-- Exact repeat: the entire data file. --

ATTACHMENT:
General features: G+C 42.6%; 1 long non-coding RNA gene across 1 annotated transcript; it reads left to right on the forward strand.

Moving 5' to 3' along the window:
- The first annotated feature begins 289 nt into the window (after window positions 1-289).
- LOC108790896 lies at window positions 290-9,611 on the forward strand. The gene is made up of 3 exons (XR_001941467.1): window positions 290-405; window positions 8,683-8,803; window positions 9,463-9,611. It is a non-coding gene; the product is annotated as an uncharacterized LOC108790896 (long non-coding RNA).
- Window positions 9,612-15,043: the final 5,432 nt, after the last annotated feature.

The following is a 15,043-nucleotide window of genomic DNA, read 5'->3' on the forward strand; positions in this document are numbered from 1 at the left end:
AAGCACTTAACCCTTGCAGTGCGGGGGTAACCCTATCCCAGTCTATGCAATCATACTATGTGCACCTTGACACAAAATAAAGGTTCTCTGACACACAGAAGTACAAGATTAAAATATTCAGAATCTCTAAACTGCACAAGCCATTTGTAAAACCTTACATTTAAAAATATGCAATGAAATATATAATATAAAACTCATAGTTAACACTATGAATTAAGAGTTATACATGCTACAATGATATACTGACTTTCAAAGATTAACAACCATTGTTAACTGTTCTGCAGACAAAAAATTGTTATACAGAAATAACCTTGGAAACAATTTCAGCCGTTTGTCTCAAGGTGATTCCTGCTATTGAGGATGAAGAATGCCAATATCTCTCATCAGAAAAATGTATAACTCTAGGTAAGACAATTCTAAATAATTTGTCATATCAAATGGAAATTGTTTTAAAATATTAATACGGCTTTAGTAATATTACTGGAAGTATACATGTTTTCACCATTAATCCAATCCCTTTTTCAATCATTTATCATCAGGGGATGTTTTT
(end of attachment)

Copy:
General features: G+C 42.6%; 1 long non-coding RNA gene across 1 annotated transcript; it reads left to right on the forward strand.

Moving 5' to 3' along the window:
- The first annotated feature begins 289 nt into the window (after window positions 1-289).
- LOC108790896 lies at window positions 290-9,611 on the forward strand. The gene is made up of 3 exons (XR_001941467.1): window positions 290-405; window positions 8,683-8,803; window positions 9,463-9,611. It is a non-coding gene; the product is annotated as an uncharacterized LOC108790896 (long non-coding RNA).
- Window positions 9,612-15,043: the final 5,432 nt, after the last annotated feature.

The following is a 15,043-nucleotide window of genomic DNA, read 5'->3' on the forward strand; positions in this document are numbered from 1 at the left end:
AAGCACTTAACCCTTGCAGTGCGGGGGTAACCCTATCCCAGTCTATGCAATCATACTATGTGCACCTTGACACAAAATAAAGGTTCTCTGACACACAGAAGTACAAGATTAAAATATTCAGAATCTCTAAACTGCACAAGCCATTTGTAAAACCTTACATTTAAAAATATGCAATGAAATATATAATATAAAACTCATAGTTAACACTATGAATTAAGAGTTATACATGCTACAATGATATACTGACTTTCAAAGATTAACAACCATTGTTAACTGTTCTGCAGACAAAAAATTGTTATACAGAAATAACCTTGGAAACAATTTCAGCCGTTTGTCTCAAGGTGATTCCTGCTATTGAGGATGAAGAATGCCAATATCTCTCATCAGAAAAATGTATAACTCTAGGTAAGACAATTCTAAATAATTTGTCATATCAAATGGAAATTGTTTTAAAATATTAATACGGCTTTAGTAATATTACTGGAAGTATACATGTTTTCACCATTAATCCAATCCCTTTTTCAATCATTTATCATCAGGGGATGTTTTT